May  8 21:46:01 server_mng kernel: pci 0000:00:15.1:   bridge window [mem 0xe7800000-0xe78fffff 64bit pref]
May  8 21:46:01 server_mng kernel: pci 0000:00:15.2: PCI bridge to [bus 05]
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  • If a VM, see the logs on vmware side too. – Rui F Ribeiro May 19 '20 at 9:33
  • yes its VM machines what I need to fix from the rhel side? – yael May 19 '20 at 9:56
  • It is not evident there is "something to fix". You have to talk with the hypervisor managers, and find out if there were hosts reboots, forced VM reboots or migrated VMs. – Rui F Ribeiro May 19 '20 at 10:18
  • from the logs messages that I post - how you know this is something that related to VM<ware? – yael May 19 '20 at 10:23
  • 1
    The logs that you post seem to be from a start and not a shutdown...call it an educated guess. – Rui F Ribeiro May 19 '20 at 10:27
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Those messages are the result of the system scanning the hardware configuration and assigning system resources to various devices. Normally you'll see these messages logged in an early part of the boot-up sequence, basically just after the bootloader has loaded the kernel and started it.

If the system would assign the resources incorrectly, it might cause the system to crash immediately. In that case, the last messages logged/displayed before the crash might be helpful to kernel developers to identify which resource allocation was done incorrectly, and the nature of the incorrect allocation (Overlapping assignments? Trying to assign a configuration that makes no sense? Something else?). If you selected a more verbose boot process (in RHEL, typically removing the boot options rhgb and quiet), all these messages would appear as boot messages.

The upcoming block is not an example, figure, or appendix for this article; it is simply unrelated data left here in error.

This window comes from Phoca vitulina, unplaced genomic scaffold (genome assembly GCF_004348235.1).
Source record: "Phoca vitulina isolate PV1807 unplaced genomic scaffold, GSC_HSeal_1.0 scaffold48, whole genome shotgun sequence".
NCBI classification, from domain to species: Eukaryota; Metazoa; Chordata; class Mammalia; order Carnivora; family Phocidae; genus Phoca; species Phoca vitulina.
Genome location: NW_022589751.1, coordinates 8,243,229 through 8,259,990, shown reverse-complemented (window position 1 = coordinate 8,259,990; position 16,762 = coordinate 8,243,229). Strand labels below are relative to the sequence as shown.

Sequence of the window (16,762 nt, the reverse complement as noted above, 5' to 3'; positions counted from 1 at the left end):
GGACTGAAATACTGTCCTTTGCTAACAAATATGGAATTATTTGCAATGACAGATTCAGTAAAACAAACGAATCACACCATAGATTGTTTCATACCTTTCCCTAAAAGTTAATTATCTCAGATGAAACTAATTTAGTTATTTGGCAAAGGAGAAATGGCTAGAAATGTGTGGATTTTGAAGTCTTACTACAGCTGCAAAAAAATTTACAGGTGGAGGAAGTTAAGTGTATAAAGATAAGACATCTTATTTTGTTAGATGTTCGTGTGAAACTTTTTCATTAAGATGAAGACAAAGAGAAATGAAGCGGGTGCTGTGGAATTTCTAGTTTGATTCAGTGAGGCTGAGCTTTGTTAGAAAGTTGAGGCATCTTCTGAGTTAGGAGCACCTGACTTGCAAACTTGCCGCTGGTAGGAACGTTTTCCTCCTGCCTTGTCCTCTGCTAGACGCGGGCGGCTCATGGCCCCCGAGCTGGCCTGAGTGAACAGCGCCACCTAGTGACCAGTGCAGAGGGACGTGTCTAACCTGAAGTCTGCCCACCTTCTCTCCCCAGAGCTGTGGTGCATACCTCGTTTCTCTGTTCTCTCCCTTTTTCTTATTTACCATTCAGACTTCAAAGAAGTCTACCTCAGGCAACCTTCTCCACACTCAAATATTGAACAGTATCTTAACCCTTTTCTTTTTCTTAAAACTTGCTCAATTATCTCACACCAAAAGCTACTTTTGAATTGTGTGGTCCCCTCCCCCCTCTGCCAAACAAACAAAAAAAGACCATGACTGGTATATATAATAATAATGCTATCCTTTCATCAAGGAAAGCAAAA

If the system has hot-pluggable PCI/PCI-X/PCIe/Thunderbolt devices, you might see a smaller group of similar messages at hot-plug time. But the facts that there are both PnP ACPI resource allocations and PCI ones, and that there are messages for so many different PCI devices, support the conclusion that these messages are probably from the boot process. A PCI hot-plug event would generally produce a group of messages with a more limited set of PCI device ID numbers.

This output looks like it's scanning for basically all the (virtual) devices the (virtual) machine has, and that usually only happens at boot time.

When troubleshooting an unexpected system crash, usually the messages logged just before the reboot, if any are available, are the most useful in finding out the cause of the crash.

If there aren't any abnormal messages logged from before the reboot, it might mean that the problem has been detected at the level of the virtualization host, and it has killed and restarted the VM - the VM-level equivalent of kill -9, of sorts. Or it might mean that the problem affected the storage driver, and so the kernel had no way to get the error message written into the logs.